Regardless of the hotel situation, we spent a lovely evening strolling around the centre of Bordeaux, which is by all accounts a really really nice city. It reminded me a little of Oxford with the cobbled narrow streets and cycling students… after perusing a couple of nice vintage shops and wandering down to the fountain and opera house, we settled into a really nice and pas cher restaurant (cheers lonely planet) and had a glorious three course dinner. Steak frites followed by apple tart = ideal autumn food.
I also found the most intriguing vintage electronics and vinyl shop which I could have spent hours in if only time had allowed…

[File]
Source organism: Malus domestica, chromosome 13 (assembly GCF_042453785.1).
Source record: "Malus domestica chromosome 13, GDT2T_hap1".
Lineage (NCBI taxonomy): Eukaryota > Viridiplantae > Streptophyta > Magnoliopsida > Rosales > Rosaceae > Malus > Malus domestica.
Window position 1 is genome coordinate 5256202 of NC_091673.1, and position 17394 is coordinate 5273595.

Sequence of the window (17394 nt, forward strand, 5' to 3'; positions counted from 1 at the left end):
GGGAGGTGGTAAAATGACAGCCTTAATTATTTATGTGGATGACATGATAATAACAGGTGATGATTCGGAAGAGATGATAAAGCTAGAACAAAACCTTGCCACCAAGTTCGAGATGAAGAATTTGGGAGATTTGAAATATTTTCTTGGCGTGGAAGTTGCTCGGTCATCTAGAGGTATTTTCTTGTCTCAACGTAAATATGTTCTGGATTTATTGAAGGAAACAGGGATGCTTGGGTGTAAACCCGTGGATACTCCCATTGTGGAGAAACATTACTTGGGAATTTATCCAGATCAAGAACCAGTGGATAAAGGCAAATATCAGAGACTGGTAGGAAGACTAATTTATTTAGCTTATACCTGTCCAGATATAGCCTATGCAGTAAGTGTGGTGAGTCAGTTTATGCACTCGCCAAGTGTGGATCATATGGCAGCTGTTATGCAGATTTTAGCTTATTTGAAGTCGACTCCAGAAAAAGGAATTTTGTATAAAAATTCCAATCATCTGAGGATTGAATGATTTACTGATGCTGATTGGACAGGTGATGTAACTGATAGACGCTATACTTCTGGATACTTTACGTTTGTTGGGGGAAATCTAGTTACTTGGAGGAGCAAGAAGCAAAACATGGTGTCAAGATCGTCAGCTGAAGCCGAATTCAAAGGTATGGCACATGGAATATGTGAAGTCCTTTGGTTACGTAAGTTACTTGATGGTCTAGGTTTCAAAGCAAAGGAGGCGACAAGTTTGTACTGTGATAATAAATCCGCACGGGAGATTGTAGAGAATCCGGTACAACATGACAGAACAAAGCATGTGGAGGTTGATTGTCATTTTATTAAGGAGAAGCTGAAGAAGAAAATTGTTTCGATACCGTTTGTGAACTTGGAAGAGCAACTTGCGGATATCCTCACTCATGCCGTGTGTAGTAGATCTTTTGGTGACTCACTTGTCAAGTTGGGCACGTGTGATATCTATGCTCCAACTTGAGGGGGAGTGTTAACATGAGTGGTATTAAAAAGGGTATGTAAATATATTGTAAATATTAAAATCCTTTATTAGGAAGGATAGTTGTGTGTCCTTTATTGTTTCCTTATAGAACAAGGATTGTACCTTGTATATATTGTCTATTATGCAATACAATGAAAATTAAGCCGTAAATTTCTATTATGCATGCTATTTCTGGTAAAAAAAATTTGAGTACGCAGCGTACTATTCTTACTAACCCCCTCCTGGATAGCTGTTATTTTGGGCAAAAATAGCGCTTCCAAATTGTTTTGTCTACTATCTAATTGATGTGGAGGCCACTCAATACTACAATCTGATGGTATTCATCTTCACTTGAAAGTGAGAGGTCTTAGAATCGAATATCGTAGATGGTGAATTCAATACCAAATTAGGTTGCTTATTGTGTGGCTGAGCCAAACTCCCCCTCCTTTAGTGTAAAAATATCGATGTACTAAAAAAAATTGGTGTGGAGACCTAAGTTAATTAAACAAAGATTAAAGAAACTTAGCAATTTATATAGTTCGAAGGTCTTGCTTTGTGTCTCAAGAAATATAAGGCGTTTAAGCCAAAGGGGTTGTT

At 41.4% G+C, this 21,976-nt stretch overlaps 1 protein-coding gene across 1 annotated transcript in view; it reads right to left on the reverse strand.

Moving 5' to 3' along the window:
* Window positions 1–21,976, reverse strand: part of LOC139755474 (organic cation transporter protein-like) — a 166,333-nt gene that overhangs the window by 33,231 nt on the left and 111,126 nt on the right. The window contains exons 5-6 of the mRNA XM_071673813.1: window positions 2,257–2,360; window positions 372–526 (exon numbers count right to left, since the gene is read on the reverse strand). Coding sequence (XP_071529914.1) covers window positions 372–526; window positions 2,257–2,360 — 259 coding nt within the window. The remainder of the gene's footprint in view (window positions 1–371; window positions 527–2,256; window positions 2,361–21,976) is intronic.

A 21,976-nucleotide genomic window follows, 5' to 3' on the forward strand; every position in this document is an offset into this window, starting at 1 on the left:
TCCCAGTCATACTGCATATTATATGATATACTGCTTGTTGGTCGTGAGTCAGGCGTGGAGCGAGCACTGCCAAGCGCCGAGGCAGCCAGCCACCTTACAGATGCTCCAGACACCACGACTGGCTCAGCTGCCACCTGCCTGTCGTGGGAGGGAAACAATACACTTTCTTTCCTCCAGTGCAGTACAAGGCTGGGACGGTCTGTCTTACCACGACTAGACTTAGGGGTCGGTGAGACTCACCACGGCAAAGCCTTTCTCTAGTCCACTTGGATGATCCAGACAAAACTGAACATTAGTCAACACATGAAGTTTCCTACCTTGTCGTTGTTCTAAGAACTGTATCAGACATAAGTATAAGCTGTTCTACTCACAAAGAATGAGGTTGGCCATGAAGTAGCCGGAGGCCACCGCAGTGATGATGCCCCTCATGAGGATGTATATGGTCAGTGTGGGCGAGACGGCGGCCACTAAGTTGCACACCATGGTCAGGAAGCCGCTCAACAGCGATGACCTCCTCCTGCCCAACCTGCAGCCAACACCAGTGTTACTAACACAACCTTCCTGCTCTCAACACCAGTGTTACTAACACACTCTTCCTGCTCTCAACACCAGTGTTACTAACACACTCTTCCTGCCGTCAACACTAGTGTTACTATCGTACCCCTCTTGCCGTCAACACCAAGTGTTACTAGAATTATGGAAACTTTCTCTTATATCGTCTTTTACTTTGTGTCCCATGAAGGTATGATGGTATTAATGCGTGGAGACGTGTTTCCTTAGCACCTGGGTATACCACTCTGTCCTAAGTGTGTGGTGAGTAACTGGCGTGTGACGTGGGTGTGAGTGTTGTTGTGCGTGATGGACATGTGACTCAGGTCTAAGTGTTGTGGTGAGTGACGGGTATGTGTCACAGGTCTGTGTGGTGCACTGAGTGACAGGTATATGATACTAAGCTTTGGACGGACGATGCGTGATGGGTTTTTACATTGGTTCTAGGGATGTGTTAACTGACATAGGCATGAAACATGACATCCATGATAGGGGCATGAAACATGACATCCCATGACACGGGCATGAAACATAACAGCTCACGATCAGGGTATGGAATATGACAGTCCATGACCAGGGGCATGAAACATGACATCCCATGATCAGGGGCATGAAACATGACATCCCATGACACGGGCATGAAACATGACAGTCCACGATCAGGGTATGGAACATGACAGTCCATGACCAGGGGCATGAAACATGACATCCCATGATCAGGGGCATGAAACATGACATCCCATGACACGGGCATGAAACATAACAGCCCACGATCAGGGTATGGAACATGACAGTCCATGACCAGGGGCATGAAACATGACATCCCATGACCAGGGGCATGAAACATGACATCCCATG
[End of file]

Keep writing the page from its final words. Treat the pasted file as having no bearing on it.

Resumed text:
Thursday’s drive required an early start, which proved tricky for me, particularly sans café. Until this trip I assumed all people had the same approach to mornings as me (i.e. they shouldn’t begin before ten, and even so not without the addition of enough caffeine to cause mild palpitations) but apparently this is not so. My spritely friends hopped out of bed joyfully at half 7 while I languished a while in self pity. Some time later however (around about the time we got to a service station serving coffee) I came out the other side and began to enjoy the sunny drive down the southern atlantic coast. We were driving to Hossegor, a beach famed for its surf culture. While I wasn’t initially enthused by this, the sounds of the 5M high waves crashing onto the beach combined with 20 degree heat and some not so unnattractive surfers made the trip most definitely worthwhile. I only wish my camera hadn’t died before I had time to take some pictures.